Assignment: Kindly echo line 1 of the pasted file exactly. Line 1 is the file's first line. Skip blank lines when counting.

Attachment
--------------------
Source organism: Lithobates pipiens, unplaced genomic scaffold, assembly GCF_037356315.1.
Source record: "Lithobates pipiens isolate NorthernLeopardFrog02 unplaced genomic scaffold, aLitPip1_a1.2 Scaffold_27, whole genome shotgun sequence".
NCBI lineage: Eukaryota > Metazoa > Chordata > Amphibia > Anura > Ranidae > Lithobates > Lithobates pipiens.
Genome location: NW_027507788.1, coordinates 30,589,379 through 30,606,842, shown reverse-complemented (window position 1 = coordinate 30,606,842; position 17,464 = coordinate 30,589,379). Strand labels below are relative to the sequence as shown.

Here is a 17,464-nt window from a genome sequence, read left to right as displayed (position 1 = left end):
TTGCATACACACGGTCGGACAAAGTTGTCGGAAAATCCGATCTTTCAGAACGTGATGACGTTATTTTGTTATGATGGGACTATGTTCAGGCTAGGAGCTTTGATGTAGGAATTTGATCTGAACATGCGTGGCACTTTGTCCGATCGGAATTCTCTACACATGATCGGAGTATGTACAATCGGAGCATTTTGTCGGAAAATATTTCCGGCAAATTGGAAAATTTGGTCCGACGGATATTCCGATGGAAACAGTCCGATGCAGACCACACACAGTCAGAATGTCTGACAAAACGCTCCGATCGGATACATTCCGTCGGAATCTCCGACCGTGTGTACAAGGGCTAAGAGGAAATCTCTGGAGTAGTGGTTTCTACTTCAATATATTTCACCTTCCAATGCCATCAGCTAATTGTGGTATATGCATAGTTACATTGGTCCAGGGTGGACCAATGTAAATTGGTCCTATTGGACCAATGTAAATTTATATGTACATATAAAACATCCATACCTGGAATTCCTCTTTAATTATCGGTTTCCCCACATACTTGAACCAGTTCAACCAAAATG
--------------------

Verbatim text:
Source organism: Lithobates pipiens, unplaced genomic scaffold, assembly GCF_037356315.1.